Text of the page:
Dealing with Setbacks

Here’s a thing writers don’t like talking publicly about—for good reason, because it’s not the sort of thing you want publicity to focus on—but I’m going to do it anyway, because it’s important.

I experienced a writing career setback a couple months back. I’m not going into details here; they’re not relevant to this post. The point is it was a lot of investment in work that didn’t pan out when I had reason to hope it would.

This is the reality of publishing, and it’s also life. Sometimes you do your very best, you pour your heart and time into your work, and it just. doesn’t. matter.

At times like these, social media is sort of the worst. Social media is a highlight reel, and you know that, but that doesn’t change the fact that as a pro in this industry, when you experience a setback, half a dozen of your colleagues, many of them friends, are filling your feed with their successes. It doesn’t mean you’re not happy for them, and it doesn’t mean they didn’t experience setbacks, too, but it can still feel like a kick in the teeth.

It’s hard not to feel like a failure when you have failed, especially when everyone you see appears to be succeeding.

Pros often recommend keeping your “eyes on your own paper.” This is… good advice, but hard to practice when also trying to keep up with your industry. You either withdraw from social media, or you have to be able to deal with knowing your own career has had setbacks that aren’t your fault—and often aren’t anyone else’s either—while others thrived.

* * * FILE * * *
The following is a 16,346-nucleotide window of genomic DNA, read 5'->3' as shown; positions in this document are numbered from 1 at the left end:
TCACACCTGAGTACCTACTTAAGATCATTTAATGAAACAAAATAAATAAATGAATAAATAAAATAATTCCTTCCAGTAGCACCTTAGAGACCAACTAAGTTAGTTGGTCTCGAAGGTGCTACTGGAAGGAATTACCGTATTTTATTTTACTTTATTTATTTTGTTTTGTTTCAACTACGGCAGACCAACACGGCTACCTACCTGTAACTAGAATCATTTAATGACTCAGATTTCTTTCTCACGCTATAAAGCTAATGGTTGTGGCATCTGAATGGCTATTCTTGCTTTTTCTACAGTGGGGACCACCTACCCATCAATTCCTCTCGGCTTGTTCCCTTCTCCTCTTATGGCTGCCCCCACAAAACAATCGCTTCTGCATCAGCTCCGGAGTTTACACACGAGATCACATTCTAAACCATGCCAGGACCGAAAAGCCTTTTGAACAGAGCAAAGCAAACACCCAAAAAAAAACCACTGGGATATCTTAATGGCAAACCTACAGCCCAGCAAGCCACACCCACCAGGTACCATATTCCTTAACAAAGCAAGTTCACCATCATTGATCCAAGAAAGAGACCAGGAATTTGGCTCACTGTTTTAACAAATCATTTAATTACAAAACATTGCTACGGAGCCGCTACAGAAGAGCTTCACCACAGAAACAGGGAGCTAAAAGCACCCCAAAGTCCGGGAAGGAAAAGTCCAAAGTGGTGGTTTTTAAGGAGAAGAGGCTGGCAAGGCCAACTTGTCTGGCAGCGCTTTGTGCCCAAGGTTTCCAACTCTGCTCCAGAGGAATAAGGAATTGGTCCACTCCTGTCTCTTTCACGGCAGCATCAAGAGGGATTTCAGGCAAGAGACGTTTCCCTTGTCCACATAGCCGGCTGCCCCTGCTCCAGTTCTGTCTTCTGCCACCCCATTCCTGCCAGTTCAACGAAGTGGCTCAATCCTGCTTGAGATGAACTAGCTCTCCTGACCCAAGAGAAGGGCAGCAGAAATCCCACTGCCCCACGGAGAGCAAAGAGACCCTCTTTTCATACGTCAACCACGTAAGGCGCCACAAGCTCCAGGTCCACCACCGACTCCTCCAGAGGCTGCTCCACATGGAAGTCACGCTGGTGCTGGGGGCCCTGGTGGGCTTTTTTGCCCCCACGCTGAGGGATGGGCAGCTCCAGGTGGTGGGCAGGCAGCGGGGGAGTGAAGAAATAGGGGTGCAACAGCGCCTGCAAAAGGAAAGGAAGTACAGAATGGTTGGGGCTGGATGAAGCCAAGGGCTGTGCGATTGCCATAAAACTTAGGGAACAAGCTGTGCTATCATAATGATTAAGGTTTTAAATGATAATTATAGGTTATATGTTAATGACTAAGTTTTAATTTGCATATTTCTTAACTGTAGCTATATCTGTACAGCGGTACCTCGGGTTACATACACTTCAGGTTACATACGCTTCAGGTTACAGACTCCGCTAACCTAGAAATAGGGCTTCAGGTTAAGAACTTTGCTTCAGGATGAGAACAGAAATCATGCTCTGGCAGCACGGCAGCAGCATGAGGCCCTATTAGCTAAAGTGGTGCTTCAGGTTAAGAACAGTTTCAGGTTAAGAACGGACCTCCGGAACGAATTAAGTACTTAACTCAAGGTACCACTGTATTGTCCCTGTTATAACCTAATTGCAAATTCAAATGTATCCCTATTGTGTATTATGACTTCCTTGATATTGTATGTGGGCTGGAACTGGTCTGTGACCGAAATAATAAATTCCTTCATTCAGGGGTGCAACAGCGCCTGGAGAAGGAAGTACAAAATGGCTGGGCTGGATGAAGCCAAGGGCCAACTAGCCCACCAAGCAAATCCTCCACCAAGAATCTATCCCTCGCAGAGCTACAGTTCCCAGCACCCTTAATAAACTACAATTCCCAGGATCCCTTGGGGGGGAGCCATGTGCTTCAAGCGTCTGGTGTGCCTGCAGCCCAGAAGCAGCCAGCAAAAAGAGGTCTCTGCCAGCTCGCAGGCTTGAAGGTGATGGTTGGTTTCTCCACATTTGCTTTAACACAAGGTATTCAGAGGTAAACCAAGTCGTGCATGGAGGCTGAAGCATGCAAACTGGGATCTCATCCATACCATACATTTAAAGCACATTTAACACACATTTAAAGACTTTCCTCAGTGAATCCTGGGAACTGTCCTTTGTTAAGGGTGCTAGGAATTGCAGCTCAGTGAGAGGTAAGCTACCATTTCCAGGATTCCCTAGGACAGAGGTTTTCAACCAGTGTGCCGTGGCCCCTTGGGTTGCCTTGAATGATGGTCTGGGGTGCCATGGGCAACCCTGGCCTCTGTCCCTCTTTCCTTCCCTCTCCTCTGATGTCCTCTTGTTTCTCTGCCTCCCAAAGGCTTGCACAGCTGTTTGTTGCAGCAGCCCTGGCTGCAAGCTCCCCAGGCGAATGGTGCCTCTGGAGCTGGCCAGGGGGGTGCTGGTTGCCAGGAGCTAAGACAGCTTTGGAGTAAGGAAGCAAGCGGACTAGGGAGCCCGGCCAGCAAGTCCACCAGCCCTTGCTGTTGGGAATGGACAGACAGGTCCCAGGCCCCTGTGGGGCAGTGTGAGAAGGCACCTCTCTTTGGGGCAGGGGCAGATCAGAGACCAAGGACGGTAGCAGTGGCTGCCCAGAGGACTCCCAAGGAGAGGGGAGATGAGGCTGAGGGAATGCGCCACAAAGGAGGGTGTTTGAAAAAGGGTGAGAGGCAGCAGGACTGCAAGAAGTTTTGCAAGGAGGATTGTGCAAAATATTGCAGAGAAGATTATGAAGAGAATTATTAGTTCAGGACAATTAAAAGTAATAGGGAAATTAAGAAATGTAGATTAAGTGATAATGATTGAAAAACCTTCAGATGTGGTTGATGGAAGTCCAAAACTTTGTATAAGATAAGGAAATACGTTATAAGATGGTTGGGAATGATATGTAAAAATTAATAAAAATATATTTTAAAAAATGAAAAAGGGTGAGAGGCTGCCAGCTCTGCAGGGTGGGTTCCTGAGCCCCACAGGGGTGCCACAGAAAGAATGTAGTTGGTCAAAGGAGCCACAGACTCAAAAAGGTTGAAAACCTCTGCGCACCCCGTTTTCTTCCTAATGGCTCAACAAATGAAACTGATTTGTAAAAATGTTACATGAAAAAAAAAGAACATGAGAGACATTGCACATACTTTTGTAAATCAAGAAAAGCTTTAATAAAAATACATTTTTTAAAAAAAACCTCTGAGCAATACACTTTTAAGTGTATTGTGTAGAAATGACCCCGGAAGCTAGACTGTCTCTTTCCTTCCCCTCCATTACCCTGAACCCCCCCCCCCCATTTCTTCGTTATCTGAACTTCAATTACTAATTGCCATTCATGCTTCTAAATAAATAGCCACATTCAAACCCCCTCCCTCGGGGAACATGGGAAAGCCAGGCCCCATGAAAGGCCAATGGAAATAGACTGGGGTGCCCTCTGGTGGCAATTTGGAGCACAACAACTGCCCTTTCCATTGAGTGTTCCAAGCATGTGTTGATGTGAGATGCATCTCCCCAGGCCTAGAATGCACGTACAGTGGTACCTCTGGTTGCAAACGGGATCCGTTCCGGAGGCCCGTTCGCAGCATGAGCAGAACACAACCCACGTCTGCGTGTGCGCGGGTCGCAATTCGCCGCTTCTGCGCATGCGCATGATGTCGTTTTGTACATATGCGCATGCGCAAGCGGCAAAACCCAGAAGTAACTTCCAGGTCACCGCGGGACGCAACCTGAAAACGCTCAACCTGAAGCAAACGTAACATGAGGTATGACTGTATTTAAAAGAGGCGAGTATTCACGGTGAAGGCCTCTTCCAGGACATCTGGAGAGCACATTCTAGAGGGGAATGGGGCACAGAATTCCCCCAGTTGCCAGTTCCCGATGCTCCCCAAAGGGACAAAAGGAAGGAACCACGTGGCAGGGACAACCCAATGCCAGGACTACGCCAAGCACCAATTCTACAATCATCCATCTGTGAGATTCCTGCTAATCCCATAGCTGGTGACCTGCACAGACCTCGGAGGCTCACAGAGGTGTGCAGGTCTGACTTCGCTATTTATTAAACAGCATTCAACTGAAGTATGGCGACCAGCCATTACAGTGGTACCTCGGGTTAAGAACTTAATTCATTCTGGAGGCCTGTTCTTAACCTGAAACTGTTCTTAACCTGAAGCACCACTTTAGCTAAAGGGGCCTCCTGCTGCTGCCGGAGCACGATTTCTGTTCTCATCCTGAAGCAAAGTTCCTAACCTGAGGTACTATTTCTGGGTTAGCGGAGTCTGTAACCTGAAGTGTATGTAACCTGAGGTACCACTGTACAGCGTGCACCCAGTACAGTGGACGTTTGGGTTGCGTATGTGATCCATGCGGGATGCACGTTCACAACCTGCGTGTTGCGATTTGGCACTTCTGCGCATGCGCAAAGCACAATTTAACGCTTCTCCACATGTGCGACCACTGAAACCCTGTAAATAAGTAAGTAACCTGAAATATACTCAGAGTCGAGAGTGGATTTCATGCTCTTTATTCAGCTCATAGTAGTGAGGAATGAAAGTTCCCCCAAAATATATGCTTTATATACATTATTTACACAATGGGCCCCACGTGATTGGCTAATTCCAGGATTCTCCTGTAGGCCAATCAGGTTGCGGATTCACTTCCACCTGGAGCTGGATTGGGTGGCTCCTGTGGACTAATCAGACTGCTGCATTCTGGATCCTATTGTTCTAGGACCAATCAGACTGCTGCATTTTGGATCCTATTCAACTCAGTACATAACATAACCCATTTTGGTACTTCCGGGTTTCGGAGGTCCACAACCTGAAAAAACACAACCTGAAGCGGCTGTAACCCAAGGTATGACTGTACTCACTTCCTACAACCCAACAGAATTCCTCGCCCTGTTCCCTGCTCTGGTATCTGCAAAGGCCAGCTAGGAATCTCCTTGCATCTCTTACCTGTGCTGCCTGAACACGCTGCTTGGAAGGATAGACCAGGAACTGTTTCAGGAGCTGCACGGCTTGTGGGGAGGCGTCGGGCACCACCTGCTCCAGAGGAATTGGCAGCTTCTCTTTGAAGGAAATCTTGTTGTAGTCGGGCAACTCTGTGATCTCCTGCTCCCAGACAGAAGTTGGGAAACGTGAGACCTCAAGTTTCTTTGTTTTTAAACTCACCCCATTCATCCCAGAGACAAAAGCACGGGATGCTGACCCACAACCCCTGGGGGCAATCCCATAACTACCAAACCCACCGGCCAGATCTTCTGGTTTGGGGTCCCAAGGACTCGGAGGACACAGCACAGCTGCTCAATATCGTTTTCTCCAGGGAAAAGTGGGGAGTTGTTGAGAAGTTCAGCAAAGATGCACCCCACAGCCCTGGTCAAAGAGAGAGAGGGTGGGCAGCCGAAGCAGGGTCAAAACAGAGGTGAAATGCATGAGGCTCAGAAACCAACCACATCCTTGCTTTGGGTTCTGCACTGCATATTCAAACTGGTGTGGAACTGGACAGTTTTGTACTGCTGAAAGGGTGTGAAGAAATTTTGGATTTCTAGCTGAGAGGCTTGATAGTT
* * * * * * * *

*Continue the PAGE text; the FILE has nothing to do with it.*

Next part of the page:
Or you stop. But despite my feelings about this setback, one thing I know is I’m not going to stop.

The setbacks certainly won’t. There’s not a writer in the world who doesn’t experience them, no matter how successful they appear.

So the question then becomes: how do you keep moving?

At Viable Paradise, we talked about our goals for ourselves as writers. Steve Gould broke them all down and explained the danger of tying personal and professional satisfaction to goals outside your control, because that is a surefire way to set yourself up for disappointment and worse.

A lot of traditional publishing is not within your control. It just isn’t. If you have an agent, editor, publisher, publicist, or mentor, it’s often not in their control, either. You can do a lot to maximize your chances—of getting specific career opportunities, of getting the word out about your book—but there’s still a lot of chance involved in publishing.

Ultimately, the only part of the process you control is your work.

Hitting the NYT Best Sellers list? Not in your control. Getting a movie deal, earning out your advance? Also not.

Writing a story you care about? Putting in the time? Doing good work? Those are yours.

I learned a lot from all my work, even if that particular project never goes where I hope. I’m a better writer for it, and that is mine.

I’ve stepped back a little to reassess my goals and my praxis, making sure how I’m spending my resources (time, energy, money) reflects what matters to me, the kind of writer—and person—I want to be and the kind of work I want to do.

And I am doing that work. Because the thing about setbacks is they’re not permanent unless you let them be. But I’m not going anywhere.

Except forward.

That means I’m taking more care to tend to myself, and what I need as a human being. That should be feeding my writing, not being replaced by it. My writing in some sense reflects and distills who I am, but there is more to me than writing, too.

And at the same time, it also means I’m starting a new project (not the serial) that I’m incredibly excited about and that is going to be more challenging than anything I’ve written before—and, I hope, a great deal of fun.

I’m looking forward to the next adventure. But I’m going to work on savoring the one I’m experiencing now, too.

The cats are relaxing hard.

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